Constructivist Views of Learning
in Science and Mathematics
ERIC Identifier: ED482722
Publication Date: 2003-00-00
Author: Ishii, Drew K.
Source: ERIC Clearinghouse for Science Mathematics and Environmental Education Columbus OH.
Many educators may or may not be familiar with the term "constructivism," but probably
recognize it as something to do with learning. The main tenet of constructivist learning is
that people construct their own understanding of the world, and in turn their own
knowledge. However, any theory of learning has ramifications beyond the scope of
learning itself. Simply put, subscribing to a constructivist view of learning affects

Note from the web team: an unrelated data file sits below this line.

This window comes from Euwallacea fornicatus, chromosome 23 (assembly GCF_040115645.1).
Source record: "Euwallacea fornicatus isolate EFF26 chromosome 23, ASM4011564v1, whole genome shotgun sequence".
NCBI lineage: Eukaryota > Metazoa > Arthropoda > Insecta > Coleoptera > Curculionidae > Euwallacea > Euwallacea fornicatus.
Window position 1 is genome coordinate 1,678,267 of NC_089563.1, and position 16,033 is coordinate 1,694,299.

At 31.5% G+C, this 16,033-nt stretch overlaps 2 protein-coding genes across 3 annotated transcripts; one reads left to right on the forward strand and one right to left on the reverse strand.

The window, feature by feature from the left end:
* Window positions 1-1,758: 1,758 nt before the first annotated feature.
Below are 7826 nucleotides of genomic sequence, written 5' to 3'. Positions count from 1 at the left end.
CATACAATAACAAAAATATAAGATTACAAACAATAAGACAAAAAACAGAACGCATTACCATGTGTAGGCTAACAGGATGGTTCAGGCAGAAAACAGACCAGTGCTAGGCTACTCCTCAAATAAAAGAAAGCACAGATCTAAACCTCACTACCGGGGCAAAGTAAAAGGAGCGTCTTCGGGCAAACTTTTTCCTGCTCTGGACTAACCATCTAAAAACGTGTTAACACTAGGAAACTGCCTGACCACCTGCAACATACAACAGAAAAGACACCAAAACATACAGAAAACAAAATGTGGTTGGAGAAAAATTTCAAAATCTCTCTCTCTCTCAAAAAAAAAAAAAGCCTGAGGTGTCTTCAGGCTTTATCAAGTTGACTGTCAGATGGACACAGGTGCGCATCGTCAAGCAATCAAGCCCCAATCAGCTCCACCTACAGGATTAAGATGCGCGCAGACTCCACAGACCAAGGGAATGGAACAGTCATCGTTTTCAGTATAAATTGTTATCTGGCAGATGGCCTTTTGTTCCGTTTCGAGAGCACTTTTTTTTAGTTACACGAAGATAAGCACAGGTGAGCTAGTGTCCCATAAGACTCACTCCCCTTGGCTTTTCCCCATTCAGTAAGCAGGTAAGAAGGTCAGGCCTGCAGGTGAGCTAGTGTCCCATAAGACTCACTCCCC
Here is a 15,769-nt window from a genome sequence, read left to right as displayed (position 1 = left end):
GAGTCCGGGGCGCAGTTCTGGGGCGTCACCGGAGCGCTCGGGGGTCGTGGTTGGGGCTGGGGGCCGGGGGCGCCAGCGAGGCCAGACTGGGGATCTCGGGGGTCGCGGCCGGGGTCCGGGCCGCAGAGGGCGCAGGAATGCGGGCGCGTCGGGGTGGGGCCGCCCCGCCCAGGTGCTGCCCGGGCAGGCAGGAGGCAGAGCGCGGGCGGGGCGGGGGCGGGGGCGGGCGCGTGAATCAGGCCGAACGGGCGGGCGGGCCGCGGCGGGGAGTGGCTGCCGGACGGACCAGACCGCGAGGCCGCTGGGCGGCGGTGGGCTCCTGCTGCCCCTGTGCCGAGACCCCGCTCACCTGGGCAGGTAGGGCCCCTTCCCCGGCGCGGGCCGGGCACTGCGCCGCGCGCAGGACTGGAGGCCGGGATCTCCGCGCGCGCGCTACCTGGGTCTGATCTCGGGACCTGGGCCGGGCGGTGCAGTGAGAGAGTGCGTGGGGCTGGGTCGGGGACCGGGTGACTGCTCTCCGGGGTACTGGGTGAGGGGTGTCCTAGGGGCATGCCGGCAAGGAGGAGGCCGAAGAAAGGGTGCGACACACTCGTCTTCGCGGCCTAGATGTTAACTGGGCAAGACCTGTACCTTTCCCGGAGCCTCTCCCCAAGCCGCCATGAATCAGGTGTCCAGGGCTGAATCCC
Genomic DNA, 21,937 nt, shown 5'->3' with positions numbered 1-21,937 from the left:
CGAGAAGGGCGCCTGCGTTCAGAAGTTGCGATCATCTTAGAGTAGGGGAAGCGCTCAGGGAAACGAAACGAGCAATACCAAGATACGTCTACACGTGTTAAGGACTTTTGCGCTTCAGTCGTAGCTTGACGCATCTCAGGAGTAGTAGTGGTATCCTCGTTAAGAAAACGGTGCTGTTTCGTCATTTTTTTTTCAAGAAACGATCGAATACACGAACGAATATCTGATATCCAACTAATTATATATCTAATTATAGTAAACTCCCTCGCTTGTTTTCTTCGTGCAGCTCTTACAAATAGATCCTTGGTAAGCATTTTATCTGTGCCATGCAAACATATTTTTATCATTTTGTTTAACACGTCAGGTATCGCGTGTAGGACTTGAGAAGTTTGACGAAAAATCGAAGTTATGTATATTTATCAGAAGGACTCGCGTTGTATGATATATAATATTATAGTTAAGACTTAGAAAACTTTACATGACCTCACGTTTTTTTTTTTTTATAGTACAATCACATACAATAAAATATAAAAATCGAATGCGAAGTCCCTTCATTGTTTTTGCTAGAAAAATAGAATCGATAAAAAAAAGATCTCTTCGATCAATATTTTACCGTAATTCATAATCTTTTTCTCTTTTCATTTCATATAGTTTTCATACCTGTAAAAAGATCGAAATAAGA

teaching, classroom practices, and student classroom behavior. Von Glaserfeld (1993)
calls constructivism a theory of knowing, as opposed to a theory of knowledge. From his
view it is easy to see how constructivism can be thought of as a perspective or a lens
with which to understand or know the world; meaning that reality, knowledge, and
learning are considered to be constructed by individuals (See von Glaserfeld, 1993 for
more philosophical issues regarding constructivism). So what does this mean for
educational settings like the typical classroom?
CONSTRUCTIVISM IN MATHEMATICS AND SCIENCE ... A CONTRADICTION?
It seems as though a belief in a constructivist approach to knowledge or learning is
contrary to the fields of mathematics and science, where knowledge is viewed as true
facts, principles, theorems, and laws. In literature, however, it makes sense that the
reader constructs her own meaning of the works of William Shakespeare or Maya